Paul R. PILLAR
The ineffectiveness of the Trump administration’s latest move in its anti-Iran campaign—its designation of the Islamic Revolutionary Guard Corps (IRGC) as a Foreign Terrorist Organization (FTO)—are readily apparent and have been ably analyzed by other commentators. The designation does not put any additional economic pressure on an already heavily sanctioned Iran and, among other drawbacks, only makes it harder for Iranian critics of the IRGC to speak up lest they be seen as stooges of the United States.
The Trump administration is running out of ways to demonstrate its unremitting hostility toward Iran. As it strives to contrive new ways, it compromises and undermines other U.S. interests and objectives. The latest move undermines the objective of counterterrorism by placing, for the first time ever, a governmental entity on a list that never was designed for that purpose.
Omnibus counterterrorist legislation known as the Antiterrorism and Effective Death Penalty Act, which Congress enacted in 1996, created the FTO list. That act criminalized material support to terrorist groups, with material support defined broadly to include financial contributions, propagandizing, and almost any other form of cooperation or business dealings with a terrorist group. If support to a foreign terrorist organization was to be made a crime, then it was necessary for the law to specify what counted as a foreign terrorist organization. Hence the 1996 act created a formal list of such organizations, along with criteria for the executive branch to use in determining which groups should be placed on the list.
In short, the FTO list never was intended to be a means of condemning foreign entities that the United States doesn’t like. Instead, it is a tool for prosecutors to go after individuals who, for example, contribute money or facilitate the movement of guns or people on behalf of a terrorist group.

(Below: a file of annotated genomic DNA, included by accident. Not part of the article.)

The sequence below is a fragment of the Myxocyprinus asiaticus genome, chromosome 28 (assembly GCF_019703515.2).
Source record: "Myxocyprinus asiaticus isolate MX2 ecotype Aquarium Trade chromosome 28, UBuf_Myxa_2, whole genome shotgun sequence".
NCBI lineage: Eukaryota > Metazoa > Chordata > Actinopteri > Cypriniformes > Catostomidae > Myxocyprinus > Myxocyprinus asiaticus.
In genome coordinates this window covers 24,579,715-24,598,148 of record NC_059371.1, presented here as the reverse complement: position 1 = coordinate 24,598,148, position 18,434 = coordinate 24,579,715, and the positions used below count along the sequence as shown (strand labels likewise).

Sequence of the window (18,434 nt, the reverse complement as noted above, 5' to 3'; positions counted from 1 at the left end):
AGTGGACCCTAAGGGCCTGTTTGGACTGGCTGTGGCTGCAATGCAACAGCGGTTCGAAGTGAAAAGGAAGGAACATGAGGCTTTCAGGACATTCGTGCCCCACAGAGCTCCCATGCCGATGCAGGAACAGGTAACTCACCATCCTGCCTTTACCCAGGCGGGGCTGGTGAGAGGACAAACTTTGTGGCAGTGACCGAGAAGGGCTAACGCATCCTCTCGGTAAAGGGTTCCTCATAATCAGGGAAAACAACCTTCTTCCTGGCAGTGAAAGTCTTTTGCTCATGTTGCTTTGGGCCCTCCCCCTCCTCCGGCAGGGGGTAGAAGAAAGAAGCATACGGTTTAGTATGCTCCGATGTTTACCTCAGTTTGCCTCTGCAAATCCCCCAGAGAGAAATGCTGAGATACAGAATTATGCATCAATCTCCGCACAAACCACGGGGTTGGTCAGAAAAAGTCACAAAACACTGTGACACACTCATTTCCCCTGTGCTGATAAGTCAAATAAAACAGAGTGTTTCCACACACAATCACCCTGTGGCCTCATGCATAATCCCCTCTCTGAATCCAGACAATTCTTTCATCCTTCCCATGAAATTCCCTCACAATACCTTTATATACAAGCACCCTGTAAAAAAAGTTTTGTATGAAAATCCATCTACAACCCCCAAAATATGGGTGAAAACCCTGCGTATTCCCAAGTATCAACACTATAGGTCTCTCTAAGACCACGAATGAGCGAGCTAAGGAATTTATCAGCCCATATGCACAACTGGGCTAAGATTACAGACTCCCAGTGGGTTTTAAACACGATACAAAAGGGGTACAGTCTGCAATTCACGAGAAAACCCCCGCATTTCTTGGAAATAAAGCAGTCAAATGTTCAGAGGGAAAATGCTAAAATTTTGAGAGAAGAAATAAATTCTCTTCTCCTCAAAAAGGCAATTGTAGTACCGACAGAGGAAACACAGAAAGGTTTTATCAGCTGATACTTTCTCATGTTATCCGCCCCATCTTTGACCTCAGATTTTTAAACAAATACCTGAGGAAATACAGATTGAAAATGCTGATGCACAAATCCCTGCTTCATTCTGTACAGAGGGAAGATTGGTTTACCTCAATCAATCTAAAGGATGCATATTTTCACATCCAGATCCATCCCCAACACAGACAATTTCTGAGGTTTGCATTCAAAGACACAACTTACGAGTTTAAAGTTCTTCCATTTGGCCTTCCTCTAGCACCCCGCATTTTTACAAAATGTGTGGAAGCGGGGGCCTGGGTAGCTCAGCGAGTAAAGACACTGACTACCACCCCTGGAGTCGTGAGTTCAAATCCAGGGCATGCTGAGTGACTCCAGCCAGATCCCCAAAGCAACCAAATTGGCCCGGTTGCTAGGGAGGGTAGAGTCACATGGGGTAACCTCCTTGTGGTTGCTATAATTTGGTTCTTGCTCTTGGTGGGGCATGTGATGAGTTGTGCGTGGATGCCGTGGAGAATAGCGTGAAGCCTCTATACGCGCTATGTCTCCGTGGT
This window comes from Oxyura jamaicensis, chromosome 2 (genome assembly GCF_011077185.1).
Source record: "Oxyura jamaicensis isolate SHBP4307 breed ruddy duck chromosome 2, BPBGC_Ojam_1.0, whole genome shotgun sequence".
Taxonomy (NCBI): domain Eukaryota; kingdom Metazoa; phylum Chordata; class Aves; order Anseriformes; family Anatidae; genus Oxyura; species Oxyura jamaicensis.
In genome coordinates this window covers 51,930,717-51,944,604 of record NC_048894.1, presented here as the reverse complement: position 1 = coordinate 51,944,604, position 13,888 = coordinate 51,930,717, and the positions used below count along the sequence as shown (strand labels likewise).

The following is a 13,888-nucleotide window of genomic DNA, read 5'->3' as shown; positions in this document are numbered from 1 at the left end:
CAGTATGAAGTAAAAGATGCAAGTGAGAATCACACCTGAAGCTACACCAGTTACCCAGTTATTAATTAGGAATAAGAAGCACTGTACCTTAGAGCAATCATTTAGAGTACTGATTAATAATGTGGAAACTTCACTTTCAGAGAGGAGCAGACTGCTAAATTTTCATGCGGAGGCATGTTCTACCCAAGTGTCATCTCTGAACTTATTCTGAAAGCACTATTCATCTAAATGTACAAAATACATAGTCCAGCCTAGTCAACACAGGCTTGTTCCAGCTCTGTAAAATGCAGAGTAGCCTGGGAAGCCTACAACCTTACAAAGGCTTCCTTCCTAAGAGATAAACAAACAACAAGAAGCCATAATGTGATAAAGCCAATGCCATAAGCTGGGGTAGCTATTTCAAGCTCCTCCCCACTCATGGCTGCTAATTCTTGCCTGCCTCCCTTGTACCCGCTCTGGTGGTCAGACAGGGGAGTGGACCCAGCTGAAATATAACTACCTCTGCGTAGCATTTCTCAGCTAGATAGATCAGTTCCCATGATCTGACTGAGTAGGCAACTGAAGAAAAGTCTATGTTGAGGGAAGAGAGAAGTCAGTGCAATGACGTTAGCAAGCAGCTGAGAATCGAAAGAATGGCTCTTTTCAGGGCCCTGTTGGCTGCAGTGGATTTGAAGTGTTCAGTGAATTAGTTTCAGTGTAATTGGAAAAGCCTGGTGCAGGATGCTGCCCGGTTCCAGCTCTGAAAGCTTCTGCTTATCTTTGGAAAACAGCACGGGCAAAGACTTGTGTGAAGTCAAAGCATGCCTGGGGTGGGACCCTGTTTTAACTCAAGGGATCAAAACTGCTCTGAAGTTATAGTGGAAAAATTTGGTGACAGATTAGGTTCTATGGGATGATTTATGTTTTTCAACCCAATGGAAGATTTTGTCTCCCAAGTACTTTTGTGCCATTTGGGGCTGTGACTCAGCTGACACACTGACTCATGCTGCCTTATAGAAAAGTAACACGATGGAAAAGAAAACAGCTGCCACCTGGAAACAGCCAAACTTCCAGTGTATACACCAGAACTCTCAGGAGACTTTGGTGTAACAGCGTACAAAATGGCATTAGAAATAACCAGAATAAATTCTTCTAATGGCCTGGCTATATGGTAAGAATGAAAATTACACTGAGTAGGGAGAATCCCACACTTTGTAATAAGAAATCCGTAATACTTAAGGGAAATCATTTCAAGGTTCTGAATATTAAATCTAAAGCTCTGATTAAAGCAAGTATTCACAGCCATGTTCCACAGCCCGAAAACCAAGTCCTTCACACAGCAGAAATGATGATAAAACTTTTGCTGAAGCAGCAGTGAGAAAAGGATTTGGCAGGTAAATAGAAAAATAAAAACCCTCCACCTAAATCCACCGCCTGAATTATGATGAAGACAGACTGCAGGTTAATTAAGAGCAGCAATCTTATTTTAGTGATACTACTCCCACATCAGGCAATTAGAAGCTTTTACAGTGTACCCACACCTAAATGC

The broad range of activities that the IRGC performs on behalf of the Iranian state also means the material support provision would apply as well as to other foreign governments that do ordinary, decidedly non-terrorist, business with Iran. This is especially true of Iraq, which for this reason strongly opposed the U.S. designation of the IRGC. Iraqi officials deal with the IRGC not only on matters of Iraqi security but also on such mundane business as regulation of cross-border commerce. The IRGC also has been involved in peace negotiations in Afghanistan, making other participants to that process subject to the material support provision as well.
Putting foreign governments’ militaries or security services on the FTO list starts down a slope on which there is no stopping point other than the arbitrary and inconsistent one that the administration prefers. Secretary of State Mike Pompeo’s assertion that “the Iranian regime’s use of terrorism as a tool of statecraft makes it fundamentally different from any other government” is fundamentally incorrect. The public record alone shows that other governments use clandestine violence overseas, including in ways that fully qualify as international terrorism under the terms of the same U.S. law that created the FTO list. Pakistan does it. Russia does it. Israel has a long record of doing it, including nasty operations such as car bombs in urban streets that kill innocent passersby as well as the intended target. One of the very Iran-supported operations that Pompeo mentioned in his bill of particulars against the IRGC was clearly an attempt to retaliate for serial Israeli assassinations of Iranian scientists. The original assassinations were international terrorism every bit as much as the attempted retaliation.
The IRGC designation is one more indicator of how the administration’s campaign of unrelenting hostility against Iran has less to do with countering nefarious behavior than it does with pursuing other objectives. One of those objectives, as the timing of the designation announcement made obvious, was to bestow another gift on Israeli prime minister Benjamin Netanyahu and help him win re-election. Netanyahu publicly thanked President Trump for responding to the prime minister’s “request” to make the designation.
Another objective is to goad Iran into making some move that would provide a spark or an excuse for the war with Iran that National Security Advisor John Bolton has long wanted and that Pompeo evidently wants as well, as reflected in his refusal to acknowledge, in a recent exchange with Sen. Rand Paul, that the administration lacks congressional authority for such a war.
To all the other deleterious side-effects of the administration’s obsession with Iran—including diplomatic isolation of the United States and poisoning of U.S. alliances—add the damage to U.S. counterterrorist policy and to U.S. credibility in the fight against terrorism.